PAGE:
This character was important for that particular scene,” says Balachandran. “I have always said that cinema is an art where the director plans everything in detail, but at the same time, there is a unseen force which is always trying to upset the shooting.”

And this was what happened. When everybody was ready, the production controller approached Balachandran, with a sheepish smile, and said that he could not get this specific type of underwear stitched. It was a crisis. Following this shoot, at 7 a.m., the actor Ravi (name changed) was supposed to go to Kochi and catch a flight to Chennai to go and act in another film.

As Balachandran pondered over what to do, he noticed a tall man who was standing at a nearby house. Suddenly, he got an idea. He went across and befriended the man. “He turned out to be a fan,” says Balachandran.

After a short conversation, Balachandran asked whether he could borrow a banian. The man readily gave one. This was worn by Ravi, under his shirt, and since it was a long banian, it reached below the waist. “When the shot was taken, it looked like an underwear,” says Balachandran. “A bit of luck and quick thinking saved the situation.”

But sometimes, situations can go out of control. In the film, 'Ithiri Neram Othiri Karyam' (1982), Balachandran plays the role of a handsome, well-built, but mentally-challenged character.

In a scene, shot at a house, in Kochi, he was supposed to come down a flight of steps and walk past an aged couple who were sitting on a sofa. The production controller had located an elderly woman, Annamma (name changed) who liked to do small roles. The husband was a member of the crew. Annamma had not been told about the story, since there were no dialogues. So, she did not know what to expect.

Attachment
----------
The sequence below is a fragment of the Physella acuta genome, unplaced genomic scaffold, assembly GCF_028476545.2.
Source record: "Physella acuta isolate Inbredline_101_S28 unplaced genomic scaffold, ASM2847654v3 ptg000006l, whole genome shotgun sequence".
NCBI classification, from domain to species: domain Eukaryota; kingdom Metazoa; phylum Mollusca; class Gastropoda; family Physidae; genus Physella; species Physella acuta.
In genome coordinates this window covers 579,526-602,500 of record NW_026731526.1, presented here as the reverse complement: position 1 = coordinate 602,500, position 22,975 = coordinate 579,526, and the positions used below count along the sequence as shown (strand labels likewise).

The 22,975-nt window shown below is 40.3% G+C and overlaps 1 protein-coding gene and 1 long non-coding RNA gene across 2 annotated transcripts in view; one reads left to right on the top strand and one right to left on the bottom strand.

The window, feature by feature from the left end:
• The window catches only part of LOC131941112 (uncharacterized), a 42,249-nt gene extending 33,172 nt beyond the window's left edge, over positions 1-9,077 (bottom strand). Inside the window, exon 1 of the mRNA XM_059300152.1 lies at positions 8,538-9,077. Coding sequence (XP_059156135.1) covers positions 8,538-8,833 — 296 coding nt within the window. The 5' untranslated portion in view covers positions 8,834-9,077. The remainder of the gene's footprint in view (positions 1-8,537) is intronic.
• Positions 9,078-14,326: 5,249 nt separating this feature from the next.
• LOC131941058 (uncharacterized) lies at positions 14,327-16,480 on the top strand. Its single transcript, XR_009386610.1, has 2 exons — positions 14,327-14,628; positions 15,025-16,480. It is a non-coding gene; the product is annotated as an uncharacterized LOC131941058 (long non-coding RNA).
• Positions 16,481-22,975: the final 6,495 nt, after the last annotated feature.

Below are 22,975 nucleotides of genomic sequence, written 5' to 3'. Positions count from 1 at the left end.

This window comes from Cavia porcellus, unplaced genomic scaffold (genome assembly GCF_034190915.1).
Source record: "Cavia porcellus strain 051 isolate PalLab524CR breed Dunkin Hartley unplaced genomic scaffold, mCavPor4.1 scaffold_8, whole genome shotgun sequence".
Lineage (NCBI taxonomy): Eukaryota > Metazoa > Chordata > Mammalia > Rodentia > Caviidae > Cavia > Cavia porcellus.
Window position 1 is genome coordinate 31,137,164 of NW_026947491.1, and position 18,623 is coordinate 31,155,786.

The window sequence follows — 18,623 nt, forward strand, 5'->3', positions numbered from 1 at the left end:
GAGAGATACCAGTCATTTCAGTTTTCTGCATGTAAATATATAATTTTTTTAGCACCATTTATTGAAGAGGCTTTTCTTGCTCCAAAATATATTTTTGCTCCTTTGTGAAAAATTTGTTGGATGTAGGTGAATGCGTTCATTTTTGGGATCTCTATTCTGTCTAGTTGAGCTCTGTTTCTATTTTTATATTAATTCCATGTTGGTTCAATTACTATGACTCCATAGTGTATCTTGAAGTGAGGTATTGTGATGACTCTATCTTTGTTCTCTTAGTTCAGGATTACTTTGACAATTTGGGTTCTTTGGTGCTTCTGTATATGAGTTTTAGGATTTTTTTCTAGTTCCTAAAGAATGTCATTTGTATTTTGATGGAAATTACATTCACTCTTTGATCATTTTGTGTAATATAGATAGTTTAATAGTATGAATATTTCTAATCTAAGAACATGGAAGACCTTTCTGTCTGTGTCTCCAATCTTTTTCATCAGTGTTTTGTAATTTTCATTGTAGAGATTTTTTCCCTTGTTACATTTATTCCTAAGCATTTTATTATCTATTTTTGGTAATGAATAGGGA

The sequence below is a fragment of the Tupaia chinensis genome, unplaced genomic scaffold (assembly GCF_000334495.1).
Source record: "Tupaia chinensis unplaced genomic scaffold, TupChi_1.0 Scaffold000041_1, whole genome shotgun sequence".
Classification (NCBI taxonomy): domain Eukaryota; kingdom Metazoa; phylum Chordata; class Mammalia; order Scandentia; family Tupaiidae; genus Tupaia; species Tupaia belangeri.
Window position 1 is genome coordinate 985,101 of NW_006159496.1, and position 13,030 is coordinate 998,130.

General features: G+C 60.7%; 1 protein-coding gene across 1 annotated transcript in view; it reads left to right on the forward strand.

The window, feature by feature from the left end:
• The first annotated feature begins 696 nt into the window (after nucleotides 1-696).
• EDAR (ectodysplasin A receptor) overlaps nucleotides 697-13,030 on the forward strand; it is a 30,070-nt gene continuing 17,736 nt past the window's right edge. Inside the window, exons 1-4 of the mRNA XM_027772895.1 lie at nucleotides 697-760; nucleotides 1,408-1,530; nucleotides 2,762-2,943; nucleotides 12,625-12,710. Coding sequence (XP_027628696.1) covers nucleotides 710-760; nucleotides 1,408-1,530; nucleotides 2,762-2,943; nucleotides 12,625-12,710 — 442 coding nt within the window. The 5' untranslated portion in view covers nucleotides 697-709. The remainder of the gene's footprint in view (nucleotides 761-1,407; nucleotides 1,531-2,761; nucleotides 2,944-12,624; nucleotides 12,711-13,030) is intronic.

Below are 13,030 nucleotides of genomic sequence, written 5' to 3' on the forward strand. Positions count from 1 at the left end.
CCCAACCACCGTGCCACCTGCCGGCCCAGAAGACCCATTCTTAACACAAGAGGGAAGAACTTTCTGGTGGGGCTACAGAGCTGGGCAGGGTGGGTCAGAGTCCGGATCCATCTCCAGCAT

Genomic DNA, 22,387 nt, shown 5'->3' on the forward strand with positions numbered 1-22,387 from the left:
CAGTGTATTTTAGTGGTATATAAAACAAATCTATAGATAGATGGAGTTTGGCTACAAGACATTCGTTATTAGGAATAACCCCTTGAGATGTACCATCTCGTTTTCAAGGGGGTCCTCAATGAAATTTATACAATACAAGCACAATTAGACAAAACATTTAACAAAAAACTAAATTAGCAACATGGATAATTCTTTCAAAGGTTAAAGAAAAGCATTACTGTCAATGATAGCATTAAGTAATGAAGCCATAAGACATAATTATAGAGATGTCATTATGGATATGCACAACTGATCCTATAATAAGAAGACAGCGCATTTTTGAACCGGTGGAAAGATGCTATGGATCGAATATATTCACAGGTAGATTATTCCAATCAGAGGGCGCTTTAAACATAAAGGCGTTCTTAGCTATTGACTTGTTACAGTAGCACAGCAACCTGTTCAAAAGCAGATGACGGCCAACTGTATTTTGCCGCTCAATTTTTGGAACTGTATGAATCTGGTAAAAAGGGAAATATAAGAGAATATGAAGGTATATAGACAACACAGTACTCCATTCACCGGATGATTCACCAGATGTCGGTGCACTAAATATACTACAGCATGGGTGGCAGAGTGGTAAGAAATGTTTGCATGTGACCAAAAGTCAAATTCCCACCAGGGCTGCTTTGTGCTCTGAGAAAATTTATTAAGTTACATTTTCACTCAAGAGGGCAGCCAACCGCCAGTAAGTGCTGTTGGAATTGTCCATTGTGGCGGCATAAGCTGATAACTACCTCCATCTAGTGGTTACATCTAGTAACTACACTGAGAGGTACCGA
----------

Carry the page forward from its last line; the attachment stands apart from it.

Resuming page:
Meanwhile, to show that he was not normal, Balachandran had to stick out his tongue at the couple. But when Balachandran did so, Annamma became hysterical. She said, “I cannot bear this any longer. This is a punishment for me. What a cursed woman I am.”

Balachandran told her he was just acting.

Annamma nodded and slowly collected herself. Then she said, “I have a son like this at home. I came to this shoot to forget my sorrow. And then I see you in a role which reminded me of my son. And that was too painful an experience.”

At a hotel in Kochi, a sombre Balachandran says, “I will never forget this lady.” 

(The New Indian Express, Kochi, Kozhikode and Thiruvananthapuram) 

Tuesday, December 13, 2016

Get, Set, Go....


Artistes, guides, assistants and organisers talk about their work as the Biennale gets going

Photo: Bose Krishnamachari with V. Sunil. Photo by Albin Mathew

By Shevlin Sebastian

On a recent afternoon, Bose Krishnamachari, the president of the Kochi Biennale Foundation, as well as Trustee V Sunil are having a chat under a large tree at Aspinwall House, Fort Kochi. And one of their worries is that they are unable to pay their daily labourers, by cash, because of the shortage of currency following the national demonitisation drive on November 8.